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The $11.5 billion that Nestle paid for Pfizer Inc.'s nutrition business helped the pharmaceutical giant record a quadrupling of its profits in the fourth quarter, the company reported Tuesday.
Pfizer's gain from the sale of the nutrition unit was placed at $4.8 billion, and its quarterly profit rose to $6.3 billion, both above Wall Street expectations. The quarterly profit compared with a gain of $1.4 billion in the same period last year.
"We are focused on the right areas and are making visible progress," Ian Read, Pfizer's chairman and chief executive, said in a webcast shortly after the quarterly report was released.
Among the new drugs that Read touted during his meeting with Wall Street analysts was the rheumatoid arthritis pill Xeljanz, developed by scientists in Groton and launched by the company as an option for methotrexate, the typical treatment.
"We're off to a very good start," said Geno Germano, president and general manager of Pfizer's specialty care and oncology divisions.
In its guidance for 2013, Pfizer said its projected R&D expenses would be $6.5 billion to $7 billion, a bit less than the $7.3 billion it spent last year.
"I believe we are entering 2013 with one of the most robust pipelines in the company's recent history," Read said.
For the full year, Pfizer's revenues in the United States were down 14 percent compared with 2011, mostly due to the loss of patent protection for cholesterol medicine Lipitor. International revenues, which account for 61 percent of the company's total (a two-point increase from the previous year), fell 6 percent.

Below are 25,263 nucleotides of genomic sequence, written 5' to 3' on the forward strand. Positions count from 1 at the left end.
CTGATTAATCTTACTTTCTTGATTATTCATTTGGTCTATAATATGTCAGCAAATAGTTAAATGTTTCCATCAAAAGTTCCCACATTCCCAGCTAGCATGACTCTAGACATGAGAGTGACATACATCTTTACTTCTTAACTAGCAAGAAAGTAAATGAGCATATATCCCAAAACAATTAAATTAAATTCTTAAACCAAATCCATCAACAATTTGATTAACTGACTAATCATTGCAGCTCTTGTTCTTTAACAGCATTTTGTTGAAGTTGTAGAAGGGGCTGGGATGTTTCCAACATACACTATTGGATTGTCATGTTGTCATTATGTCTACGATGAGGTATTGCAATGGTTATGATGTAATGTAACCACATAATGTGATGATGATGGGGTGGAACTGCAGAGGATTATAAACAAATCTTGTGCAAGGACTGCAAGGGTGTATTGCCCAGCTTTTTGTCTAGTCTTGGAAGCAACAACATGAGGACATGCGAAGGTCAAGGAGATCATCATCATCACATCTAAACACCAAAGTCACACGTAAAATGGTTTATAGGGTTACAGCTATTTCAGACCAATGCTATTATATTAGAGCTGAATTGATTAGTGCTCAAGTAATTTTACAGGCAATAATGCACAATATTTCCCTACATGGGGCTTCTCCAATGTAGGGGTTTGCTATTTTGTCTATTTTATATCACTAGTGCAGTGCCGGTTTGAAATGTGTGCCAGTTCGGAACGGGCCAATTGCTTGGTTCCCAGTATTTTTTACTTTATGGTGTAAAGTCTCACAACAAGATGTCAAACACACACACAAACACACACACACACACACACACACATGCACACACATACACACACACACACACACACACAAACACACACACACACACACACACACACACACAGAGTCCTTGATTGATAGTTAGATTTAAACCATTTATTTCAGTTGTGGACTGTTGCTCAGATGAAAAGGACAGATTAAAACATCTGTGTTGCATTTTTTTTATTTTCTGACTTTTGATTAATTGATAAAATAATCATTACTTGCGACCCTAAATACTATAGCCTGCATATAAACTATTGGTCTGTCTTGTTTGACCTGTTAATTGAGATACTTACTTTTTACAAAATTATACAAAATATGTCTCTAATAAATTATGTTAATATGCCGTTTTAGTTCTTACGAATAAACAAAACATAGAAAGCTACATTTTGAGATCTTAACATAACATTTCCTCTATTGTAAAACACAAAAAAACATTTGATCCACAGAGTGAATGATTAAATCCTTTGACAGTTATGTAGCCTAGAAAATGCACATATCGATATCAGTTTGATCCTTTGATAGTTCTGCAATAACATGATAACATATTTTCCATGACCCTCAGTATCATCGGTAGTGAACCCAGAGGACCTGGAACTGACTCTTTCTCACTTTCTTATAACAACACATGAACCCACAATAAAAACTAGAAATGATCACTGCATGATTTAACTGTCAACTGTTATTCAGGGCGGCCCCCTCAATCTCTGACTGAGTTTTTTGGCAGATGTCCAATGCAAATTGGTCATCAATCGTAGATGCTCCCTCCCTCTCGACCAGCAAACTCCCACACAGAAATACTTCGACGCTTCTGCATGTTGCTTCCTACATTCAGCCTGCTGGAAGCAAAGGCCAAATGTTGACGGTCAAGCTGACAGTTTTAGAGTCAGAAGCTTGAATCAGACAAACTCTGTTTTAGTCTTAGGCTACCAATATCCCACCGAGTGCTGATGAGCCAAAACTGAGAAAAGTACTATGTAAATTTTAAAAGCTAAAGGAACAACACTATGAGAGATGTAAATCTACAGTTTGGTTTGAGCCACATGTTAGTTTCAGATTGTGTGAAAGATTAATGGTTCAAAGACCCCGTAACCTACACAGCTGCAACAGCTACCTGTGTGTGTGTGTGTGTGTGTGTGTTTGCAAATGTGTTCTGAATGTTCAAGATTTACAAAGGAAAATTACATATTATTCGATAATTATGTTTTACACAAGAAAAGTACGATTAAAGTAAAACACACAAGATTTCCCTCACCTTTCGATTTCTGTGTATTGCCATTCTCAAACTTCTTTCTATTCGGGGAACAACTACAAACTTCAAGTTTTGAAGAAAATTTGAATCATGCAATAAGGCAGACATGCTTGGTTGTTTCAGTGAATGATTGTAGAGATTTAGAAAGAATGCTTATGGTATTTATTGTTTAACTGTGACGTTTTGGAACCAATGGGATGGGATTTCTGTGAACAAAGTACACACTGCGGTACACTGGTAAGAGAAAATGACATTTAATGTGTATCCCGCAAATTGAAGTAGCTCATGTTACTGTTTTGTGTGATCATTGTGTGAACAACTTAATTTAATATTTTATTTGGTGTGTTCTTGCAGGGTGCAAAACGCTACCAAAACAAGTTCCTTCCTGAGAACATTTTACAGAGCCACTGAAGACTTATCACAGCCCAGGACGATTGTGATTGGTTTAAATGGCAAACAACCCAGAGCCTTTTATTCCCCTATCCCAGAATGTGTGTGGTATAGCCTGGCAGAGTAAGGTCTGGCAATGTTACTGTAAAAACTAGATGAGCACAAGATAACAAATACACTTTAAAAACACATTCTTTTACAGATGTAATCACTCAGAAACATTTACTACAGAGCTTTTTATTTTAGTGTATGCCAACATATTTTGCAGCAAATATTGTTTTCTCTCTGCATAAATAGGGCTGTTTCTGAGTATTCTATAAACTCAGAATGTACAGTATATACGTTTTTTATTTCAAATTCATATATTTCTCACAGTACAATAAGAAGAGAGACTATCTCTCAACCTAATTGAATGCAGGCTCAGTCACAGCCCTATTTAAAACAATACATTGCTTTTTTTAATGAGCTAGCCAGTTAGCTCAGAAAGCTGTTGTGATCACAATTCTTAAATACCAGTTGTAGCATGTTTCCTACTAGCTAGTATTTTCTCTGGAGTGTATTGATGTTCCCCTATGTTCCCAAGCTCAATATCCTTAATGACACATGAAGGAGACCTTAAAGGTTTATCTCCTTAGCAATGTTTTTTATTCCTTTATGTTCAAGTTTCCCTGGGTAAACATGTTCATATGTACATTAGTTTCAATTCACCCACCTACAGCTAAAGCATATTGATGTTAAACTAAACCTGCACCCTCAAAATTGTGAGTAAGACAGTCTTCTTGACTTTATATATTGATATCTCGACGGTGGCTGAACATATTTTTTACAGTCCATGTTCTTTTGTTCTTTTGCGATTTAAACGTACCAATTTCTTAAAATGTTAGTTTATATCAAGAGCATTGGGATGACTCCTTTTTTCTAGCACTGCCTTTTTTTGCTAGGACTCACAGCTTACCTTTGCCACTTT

The results were greeted favorably on the New York Stock Exchange, where Pfizer gained more than 3 percent to finish the day at $27.70 a share, near a seven-year high. Pfizer said its stock buyback program and dividends returned nearly $15 billion to stock owners.
Pain medication Lyrica emerged as the company's leading product last year, with $1.1 billion in sales during the fourth quarter alone. Lipitor, by contrast, had $584 million in sales.
Read addressed several questions about a possible breakup of Pfizer into two separate companies - one in innovative research and the other selling generics - and did nothing to dispel the idea that another spinoff could be in the cards. He said the company has already separated the business into two components in developed markets such as the United States, but will retain joint operations in emerging markets until the time is right for a split.
"I believe at some point the markets will separate globally and there will be an innovative market distinct from an established market," he said, "and I think Pfizer will continue to evolve into being managed that way."